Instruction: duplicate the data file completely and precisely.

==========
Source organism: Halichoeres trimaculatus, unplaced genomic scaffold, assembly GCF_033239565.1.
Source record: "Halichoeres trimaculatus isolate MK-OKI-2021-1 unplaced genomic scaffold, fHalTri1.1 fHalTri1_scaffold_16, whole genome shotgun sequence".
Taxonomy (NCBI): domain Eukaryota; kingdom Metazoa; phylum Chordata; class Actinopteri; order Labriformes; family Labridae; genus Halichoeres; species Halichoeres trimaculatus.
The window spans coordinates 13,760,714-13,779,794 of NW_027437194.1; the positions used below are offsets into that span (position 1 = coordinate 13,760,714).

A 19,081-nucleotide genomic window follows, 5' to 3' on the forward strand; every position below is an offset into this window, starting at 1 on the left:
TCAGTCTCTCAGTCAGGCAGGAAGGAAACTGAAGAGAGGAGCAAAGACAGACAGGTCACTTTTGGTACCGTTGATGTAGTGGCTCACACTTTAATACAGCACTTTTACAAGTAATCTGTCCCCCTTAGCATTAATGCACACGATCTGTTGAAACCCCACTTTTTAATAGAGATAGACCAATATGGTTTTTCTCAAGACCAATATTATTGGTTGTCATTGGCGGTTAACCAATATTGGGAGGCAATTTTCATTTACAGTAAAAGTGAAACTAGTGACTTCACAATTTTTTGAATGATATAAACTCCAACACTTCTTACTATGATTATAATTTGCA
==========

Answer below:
Source organism: Halichoeres trimaculatus, unplaced genomic scaffold, assembly GCF_033239565.1.
Source record: "Halichoeres trimaculatus isolate MK-OKI-2021-1 unplaced genomic scaffold, fHalTri1.1 fHalTri1_scaffold_16, whole genome shotgun sequence".
Taxonomy (NCBI): domain Eukaryota; kingdom Metazoa; phylum Chordata; class Actinopteri; order Labriformes; family Labridae; genus Halichoeres; species Halichoeres trimaculatus.
The window spans coordinates 13,760,714-13,779,794 of NW_027437194.1; the positions used below are offsets into that span (position 1 = coordinate 13,760,714).

A 19,081-nucleotide genomic window follows, 5' to 3' on the forward strand; every position below is an offset into this window, starting at 1 on the left:
TCAGTCTCTCAGTCAGGCAGGAAGGAAACTGAAGAGAGGAGCAAAGACAGACAGGTCACTTTTGGTACCGTTGATGTAGTGGCTCACACTTTAATACAGCACTTTTACAAGTAATCTGTCCCCCTTAGCATTAATGCACACGATCTGTTGAAACCCCACTTTTTAATAGAGATAGACCAATATGGTTTTTCTCAAGACCAATATTATTGGTTGTCATTGGCGGTTAACCAATATTGGGAGGCAATTTTCATTTACAGTAAAAGTGAAACTAGTGACTTCACAATTTTTTGAATGATATAAACTCCAACACTTCTTACTATGATTATAATTTGCA